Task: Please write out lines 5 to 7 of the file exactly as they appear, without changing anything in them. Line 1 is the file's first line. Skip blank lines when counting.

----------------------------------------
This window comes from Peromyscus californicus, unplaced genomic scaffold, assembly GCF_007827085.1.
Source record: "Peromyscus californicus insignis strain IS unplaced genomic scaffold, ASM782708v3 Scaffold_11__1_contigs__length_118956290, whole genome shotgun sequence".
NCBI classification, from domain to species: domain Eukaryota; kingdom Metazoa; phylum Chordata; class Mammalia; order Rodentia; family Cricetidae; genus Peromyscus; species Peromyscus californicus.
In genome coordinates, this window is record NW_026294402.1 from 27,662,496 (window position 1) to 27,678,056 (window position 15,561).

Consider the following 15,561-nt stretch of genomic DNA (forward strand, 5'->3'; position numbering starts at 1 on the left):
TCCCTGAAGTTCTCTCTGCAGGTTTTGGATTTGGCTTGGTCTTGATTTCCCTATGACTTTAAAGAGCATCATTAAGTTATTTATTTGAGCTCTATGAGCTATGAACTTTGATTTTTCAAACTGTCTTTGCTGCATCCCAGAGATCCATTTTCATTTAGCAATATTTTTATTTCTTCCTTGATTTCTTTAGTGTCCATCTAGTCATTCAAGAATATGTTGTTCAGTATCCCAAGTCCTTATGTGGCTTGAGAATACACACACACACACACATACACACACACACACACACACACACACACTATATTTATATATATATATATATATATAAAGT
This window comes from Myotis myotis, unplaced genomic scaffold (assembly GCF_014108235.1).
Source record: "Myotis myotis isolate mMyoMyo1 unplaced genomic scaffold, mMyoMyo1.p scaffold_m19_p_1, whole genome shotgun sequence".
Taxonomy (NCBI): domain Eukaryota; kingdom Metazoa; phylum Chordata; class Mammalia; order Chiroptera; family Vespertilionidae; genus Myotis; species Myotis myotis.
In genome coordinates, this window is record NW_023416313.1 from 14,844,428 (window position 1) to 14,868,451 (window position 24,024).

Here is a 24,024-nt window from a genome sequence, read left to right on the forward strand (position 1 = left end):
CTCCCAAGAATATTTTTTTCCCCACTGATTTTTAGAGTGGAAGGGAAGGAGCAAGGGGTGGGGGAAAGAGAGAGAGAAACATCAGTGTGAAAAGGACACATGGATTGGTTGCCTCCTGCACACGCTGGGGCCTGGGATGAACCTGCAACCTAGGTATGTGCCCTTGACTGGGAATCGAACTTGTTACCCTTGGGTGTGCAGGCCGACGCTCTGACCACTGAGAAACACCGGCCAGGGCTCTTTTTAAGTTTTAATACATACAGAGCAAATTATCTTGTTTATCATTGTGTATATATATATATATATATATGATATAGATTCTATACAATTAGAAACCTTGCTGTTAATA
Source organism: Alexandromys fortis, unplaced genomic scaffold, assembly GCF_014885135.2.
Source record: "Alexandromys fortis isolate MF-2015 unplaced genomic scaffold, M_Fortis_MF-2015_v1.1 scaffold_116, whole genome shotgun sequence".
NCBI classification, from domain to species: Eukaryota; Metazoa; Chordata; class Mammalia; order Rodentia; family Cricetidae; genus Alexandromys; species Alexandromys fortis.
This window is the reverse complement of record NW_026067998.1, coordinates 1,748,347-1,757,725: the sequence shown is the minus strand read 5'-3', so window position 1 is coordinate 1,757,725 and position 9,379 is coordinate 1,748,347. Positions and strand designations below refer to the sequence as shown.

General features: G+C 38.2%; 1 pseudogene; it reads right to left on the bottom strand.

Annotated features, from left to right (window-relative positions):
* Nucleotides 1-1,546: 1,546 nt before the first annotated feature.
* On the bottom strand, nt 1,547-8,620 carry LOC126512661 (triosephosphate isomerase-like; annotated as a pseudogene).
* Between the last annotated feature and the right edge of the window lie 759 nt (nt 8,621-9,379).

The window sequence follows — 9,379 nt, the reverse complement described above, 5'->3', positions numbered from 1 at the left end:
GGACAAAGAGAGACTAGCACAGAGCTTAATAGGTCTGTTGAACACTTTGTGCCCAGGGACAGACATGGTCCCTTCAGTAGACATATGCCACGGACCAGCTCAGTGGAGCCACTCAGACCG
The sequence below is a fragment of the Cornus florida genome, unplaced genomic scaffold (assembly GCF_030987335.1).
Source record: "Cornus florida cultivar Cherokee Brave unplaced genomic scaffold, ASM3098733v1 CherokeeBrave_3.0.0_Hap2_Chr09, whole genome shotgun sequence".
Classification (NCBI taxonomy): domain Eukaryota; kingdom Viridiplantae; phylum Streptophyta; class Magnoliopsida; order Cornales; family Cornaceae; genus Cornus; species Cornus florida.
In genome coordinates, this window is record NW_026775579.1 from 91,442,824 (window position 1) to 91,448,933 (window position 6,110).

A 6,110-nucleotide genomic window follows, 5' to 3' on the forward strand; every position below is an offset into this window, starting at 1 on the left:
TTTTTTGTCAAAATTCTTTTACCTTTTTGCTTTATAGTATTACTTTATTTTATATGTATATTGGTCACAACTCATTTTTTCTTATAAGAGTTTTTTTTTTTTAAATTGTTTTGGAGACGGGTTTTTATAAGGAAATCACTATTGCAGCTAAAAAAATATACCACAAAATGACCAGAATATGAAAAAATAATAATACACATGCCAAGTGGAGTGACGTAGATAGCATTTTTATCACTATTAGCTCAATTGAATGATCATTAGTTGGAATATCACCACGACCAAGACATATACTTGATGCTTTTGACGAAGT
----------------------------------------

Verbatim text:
Consider the following 15,561-nt stretch of genomic DNA (forward strand, 5'->3'; position numbering starts at 1 on the left):
TCCCTGAAGTTCTCTCTGCAGGTTTTGGATTTGGCTTGGTCTTGATTTCCCTATGACTTTAAAGAGCATCATTAAGTTATTTATTTGAGCTCTATGAGCTATGAACTTTGATTTTTCAAACTGTCTTTGCTGCATCCCAGAGATCCATTTTCATTTAGCAATATTTTTATTTCTTCCTTGATTTCTTTAGTGTCCATCTAGTCATTCAAGAATATGTTGTTCAGTATCCCAAGTCCTTATGTGGCTTGAGAATACACACACACACACACATACACACACACACACACACACACACACACTATATTTATATATATATATATATATATAAAGT
This window comes from Myotis myotis, unplaced genomic scaffold (assembly GCF_014108235.1).